Symbolically, the Associated Press launched a global video division in November, following the lead of Reuters, whose far-flung correspondents once filed their stories by carrier pigeon but whose financial TV correspondents can now inject footage directly onto the computer screens of high-paying Wall Street subscribers. APTV uses some freelancers, but don't get excited. It's not old-fashioned writing and reporting talent they're looking for, explains a spokesperson at the London headquarters, but "multi-skilling" – '90s-speak for low-cost, one-person "crews" somehow able to singlehandedly report, film, edit and produce compelling video for a penny-pinching multimedia world.

If Paris' pigistes seem particularly piqued, it may be because many arrive with diehard fantasies – the same ones that can propel otherwise intelligent individuals out of their sinecures back home and into one of the most intensely competitive environments imaginable. There are at least 400 English-language expats in Paris who call themselves journalists and every year it seems the ones who leave are replaced by droves of others.

"To a degree they have to look at reality," says Theodore Stanger, who as Newsweek's Paris bureau chief hears from more than a few stringer wannabes. "France doesn't generate much world news except as a financial center... If they think they can sit back and write about the latest turn in parliamentary politics, they're wrong. Wine and cheese? There's a limited appetite." Conversely, when he was bureau chief in Bonn, Stanger says he "couldn't find a stringer to save my life, even though it's the capital of a major European power."

Could it have been the food?

?hatever the original draw, conversations with American transplants suggest that some of the romance has gone out of the journalistic equivalent of playing one's guitar on the subway. "If I came over this year, I'd go back," says the curmudgeon quoted earlier.

Let's start with the fact that Hemingway's Montparnasse is no longer the quaint little neighborhood that attracted writers during the 1920s. According to Oriel Caine, a guide-lecturer who does walking tours of the area, editors used to drop by a popular bistro called the Dôme to assign articles in person. But today the ambiance has changed. Towering over the still-popular Dôme is a hideous, early-'70s-Americana high rise, complete with ground-level shopping mall. A bite to eat? Count on spending about $75 for dinner at the Dôme.

It was Prohibition that inspired serious writer-drinkers like Fitzgerald to make their homes abroad, Caine says. Many, including Hemingway, Ezra Pound, Jean Rhys and Henry Miller, lived cheaply near Montparnasse – though not necessarily well; Caine has tracked a peculiar obsession with bedbugs in the writings of Miller and others.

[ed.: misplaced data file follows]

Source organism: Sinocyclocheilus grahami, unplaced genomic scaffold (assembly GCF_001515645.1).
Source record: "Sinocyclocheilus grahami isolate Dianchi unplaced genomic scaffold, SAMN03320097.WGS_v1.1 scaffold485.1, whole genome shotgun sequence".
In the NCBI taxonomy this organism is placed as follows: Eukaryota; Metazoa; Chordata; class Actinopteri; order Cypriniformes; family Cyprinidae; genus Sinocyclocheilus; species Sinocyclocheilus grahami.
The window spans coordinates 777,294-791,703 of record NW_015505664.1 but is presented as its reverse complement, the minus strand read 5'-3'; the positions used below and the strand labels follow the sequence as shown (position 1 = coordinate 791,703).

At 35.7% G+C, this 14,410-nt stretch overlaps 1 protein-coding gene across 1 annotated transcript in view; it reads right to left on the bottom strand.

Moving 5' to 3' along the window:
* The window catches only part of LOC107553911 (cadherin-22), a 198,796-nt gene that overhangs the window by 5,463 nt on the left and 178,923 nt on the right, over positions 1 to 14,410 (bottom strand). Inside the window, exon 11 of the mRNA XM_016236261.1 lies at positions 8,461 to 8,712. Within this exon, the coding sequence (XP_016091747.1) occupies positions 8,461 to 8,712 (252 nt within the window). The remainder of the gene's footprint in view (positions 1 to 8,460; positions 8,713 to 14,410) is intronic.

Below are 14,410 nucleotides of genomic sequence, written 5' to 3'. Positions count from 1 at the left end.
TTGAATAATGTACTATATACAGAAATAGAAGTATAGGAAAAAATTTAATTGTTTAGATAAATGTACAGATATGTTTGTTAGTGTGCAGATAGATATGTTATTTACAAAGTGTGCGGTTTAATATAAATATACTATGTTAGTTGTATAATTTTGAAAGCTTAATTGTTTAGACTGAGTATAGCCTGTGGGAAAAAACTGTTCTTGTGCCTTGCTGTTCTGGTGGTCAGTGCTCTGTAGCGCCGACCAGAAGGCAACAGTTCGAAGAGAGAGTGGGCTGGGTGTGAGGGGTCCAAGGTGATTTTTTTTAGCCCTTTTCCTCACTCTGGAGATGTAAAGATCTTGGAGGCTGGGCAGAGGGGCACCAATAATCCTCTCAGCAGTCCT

But if the '20s were a heyday for American writers in Paris, the bohemian myth took root a lot earlier. The book that inspired the Puccini opera "La Boheme," Caine points out, was based on the gritty lives of artists and writers who lived in leaky Parisian garrets during the 1840s; before the curtain comes down, the heroine dies of tuberculosis – as did the author, who reputedly burned books to keep warm on the top floor of a building not far from the Place Pigalle.

Other "writers wrote about and romanticized the artistic condition," says Caine, and no doubt exaggerated their connection to the artistic community. In a city renowned for its chilly reception of outsiders, the real community they formed was with each other. As Jean Rhys observed in a letter to a friend, "The Paris all these people write about, Henry Miller, even Hemingway, etc. was not Paris at all – it was America in Paris or England in Paris. The real Paris had nothing to do with that lot – As soon as the tourists came the real Montparnos packed up and left."

But today's lost generation has more to complain about than bad architecture, expensive drinks and sniffy French people. Editors not only don't drop by to buy a round, they sometimes forget you're there at all – until they suddenly need something.

"They want the world, immediately, and for no money," says Waxman. "...Freelancers cost peanuts, and to cut back on peanuts is unjust..especially in a city like Paris, where it's terribly expensive."

E-mail? Editors should be glad a freelancer has a phone. And little do they realize how hard it is to use one in Paris, says Claire Wilson, who is entering her eleventh year as a freelancer in Paris and who recalls times when trying to pry information out of the notoriously phone-contemptuous French literally made her cry. They never return phone calls, she says. "It would take away part of their soul. It's like taking a photograph of an Amish person."

Stuck at the bottom of the food chain, freelancers are rarely in it for the money. What they want, says Wilson, who has written for the New York Times and the International Herald Tribune, is a little respect.